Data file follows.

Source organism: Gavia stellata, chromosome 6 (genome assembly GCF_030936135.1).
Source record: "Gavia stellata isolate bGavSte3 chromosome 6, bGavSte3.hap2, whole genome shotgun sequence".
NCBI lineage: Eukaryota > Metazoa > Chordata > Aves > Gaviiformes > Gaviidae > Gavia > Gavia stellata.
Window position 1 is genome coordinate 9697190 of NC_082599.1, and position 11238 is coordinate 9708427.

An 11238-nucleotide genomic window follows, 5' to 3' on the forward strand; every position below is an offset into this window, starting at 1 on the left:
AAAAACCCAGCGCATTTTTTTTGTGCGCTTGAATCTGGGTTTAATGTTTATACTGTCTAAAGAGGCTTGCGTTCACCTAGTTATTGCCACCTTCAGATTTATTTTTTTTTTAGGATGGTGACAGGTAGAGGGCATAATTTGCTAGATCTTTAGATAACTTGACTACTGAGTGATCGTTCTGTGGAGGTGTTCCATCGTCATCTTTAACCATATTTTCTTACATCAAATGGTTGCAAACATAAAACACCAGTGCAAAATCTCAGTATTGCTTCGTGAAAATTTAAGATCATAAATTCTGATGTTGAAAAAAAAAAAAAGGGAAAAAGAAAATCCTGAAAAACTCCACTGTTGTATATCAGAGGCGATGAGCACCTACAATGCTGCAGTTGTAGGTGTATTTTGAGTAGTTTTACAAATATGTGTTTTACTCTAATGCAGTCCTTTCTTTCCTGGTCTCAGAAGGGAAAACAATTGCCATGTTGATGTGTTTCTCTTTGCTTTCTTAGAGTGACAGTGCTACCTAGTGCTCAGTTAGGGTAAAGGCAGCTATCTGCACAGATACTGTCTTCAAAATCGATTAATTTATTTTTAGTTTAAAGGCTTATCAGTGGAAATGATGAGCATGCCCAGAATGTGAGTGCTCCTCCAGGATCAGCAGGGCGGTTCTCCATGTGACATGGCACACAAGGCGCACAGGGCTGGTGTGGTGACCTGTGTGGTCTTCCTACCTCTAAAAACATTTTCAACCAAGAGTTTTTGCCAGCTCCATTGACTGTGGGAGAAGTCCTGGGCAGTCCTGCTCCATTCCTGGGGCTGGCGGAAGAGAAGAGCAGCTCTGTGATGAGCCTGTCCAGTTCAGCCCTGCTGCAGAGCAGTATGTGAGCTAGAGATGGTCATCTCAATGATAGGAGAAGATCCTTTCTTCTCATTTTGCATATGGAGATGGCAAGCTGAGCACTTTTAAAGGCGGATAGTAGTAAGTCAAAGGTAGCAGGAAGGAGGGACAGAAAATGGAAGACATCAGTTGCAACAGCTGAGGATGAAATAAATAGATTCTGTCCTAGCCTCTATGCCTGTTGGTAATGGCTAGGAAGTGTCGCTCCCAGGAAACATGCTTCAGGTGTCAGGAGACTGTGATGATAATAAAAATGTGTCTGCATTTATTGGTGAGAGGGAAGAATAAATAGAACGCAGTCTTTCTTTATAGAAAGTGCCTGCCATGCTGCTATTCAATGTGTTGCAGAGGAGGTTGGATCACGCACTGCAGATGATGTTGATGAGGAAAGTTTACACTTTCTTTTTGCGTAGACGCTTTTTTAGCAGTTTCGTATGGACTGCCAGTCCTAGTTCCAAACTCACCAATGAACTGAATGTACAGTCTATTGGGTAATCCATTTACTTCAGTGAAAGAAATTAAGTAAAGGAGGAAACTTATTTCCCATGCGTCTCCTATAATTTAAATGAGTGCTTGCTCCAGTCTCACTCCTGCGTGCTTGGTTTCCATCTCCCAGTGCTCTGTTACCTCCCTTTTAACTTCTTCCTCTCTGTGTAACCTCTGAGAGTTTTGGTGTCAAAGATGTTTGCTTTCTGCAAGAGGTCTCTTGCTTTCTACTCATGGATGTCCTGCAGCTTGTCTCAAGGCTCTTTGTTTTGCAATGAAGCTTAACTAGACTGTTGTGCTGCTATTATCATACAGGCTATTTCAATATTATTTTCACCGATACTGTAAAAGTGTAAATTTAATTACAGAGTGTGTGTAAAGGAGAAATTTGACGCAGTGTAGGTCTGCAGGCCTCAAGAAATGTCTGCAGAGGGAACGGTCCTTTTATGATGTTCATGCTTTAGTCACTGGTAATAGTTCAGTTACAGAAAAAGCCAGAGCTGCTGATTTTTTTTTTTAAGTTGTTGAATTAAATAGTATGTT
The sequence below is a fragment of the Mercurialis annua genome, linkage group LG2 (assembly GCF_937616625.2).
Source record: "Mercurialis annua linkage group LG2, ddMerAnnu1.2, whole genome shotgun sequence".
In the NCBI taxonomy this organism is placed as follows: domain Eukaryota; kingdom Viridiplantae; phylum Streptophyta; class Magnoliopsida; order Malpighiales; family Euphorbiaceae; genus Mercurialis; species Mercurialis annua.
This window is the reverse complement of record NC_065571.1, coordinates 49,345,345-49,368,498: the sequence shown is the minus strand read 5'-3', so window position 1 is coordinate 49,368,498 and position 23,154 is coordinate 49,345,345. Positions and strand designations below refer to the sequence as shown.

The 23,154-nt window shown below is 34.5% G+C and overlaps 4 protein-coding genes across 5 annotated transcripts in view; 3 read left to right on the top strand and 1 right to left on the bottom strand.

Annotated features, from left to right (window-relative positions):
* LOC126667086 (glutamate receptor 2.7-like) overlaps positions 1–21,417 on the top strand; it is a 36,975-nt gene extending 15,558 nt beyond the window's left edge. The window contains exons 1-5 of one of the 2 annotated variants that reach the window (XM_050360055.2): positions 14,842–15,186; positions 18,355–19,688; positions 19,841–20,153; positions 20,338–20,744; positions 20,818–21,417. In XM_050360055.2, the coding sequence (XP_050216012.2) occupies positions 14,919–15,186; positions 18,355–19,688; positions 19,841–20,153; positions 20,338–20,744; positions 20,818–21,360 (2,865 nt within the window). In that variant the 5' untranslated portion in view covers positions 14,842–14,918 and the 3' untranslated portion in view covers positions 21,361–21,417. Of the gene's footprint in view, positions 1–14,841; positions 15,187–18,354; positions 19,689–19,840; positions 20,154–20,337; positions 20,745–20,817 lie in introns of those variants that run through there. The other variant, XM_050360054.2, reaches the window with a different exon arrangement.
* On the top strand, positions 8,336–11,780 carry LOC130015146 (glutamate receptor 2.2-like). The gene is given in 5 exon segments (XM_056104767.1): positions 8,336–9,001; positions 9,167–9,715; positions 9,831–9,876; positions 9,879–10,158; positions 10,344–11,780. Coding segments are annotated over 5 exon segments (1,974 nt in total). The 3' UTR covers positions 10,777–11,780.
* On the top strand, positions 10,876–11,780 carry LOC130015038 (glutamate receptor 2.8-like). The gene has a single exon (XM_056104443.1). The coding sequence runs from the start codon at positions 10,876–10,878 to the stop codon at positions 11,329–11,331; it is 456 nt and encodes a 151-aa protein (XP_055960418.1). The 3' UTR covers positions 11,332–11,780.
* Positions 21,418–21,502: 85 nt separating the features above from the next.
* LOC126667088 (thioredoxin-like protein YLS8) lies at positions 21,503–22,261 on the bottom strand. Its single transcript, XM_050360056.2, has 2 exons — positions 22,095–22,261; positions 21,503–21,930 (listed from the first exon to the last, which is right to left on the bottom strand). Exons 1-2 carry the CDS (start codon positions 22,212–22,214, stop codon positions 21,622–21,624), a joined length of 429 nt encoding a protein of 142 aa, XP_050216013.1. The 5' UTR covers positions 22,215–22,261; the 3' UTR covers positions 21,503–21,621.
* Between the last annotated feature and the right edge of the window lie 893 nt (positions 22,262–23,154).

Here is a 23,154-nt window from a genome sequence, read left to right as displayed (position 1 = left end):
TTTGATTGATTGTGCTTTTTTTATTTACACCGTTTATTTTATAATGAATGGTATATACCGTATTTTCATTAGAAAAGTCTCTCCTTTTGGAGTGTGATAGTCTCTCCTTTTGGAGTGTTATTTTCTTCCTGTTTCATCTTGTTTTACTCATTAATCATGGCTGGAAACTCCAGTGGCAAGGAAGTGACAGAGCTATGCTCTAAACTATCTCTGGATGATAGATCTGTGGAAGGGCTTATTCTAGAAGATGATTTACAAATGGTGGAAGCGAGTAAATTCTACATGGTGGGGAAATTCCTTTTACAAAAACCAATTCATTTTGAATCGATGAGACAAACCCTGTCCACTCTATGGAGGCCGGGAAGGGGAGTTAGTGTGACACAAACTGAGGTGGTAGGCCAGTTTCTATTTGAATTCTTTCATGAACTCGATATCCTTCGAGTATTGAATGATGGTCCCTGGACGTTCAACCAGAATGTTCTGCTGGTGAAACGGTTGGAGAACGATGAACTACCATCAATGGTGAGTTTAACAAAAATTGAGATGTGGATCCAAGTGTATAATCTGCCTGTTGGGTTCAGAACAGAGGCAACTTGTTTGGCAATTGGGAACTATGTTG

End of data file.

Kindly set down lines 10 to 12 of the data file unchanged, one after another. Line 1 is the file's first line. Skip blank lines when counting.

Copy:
This window is the reverse complement of record NC_065571.1, coordinates 49,345,345-49,368,498: the sequence shown is the minus strand read 5'-3', so window position 1 is coordinate 49,368,498 and position 23,154 is coordinate 49,345,345. Positions and strand designations below refer to the sequence as shown.

The 23,154-nt window shown below is 34.5% G+C and overlaps 4 protein-coding genes across 5 annotated transcripts in view; 3 read left to right on the top strand and 1 right to left on the bottom strand.

Annotated features, from left to right (window-relative positions):